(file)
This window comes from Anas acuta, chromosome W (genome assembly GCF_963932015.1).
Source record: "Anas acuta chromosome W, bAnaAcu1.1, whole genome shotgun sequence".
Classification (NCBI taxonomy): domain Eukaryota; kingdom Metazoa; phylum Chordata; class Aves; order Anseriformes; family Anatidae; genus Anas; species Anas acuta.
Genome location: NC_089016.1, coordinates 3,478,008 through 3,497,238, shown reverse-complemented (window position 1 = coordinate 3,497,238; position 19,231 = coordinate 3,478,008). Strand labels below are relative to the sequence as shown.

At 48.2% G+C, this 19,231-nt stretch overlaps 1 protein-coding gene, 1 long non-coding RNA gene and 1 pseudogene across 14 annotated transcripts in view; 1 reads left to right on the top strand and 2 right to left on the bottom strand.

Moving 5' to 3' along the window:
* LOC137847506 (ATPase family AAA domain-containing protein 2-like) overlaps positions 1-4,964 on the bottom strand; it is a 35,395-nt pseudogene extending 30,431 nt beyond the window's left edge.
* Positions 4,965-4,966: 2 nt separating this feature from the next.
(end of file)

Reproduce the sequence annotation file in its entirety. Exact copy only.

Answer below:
This window comes from Anas acuta, chromosome W (genome assembly GCF_963932015.1).
Source record: "Anas acuta chromosome W, bAnaAcu1.1, whole genome shotgun sequence".
Classification (NCBI taxonomy): domain Eukaryota; kingdom Metazoa; phylum Chordata; class Aves; order Anseriformes; family Anatidae; genus Anas; species Anas acuta.
Genome location: NC_089016.1, coordinates 3,478,008 through 3,497,238, shown reverse-complemented (window position 1 = coordinate 3,497,238; position 19,231 = coordinate 3,478,008). Strand labels below are relative to the sequence as shown.

At 48.2% G+C, this 19,231-nt stretch overlaps 1 protein-coding gene, 1 long non-coding RNA gene and 1 pseudogene across 14 annotated transcripts in view; 1 reads left to right on the top strand and 2 right to left on the bottom strand.

Moving 5' to 3' along the window:
* LOC137847506 (ATPase family AAA domain-containing protein 2-like) overlaps positions 1-4,964 on the bottom strand; it is a 35,395-nt pseudogene extending 30,431 nt beyond the window's left edge.
* Positions 4,965-4,966: 2 nt separating this feature from the next.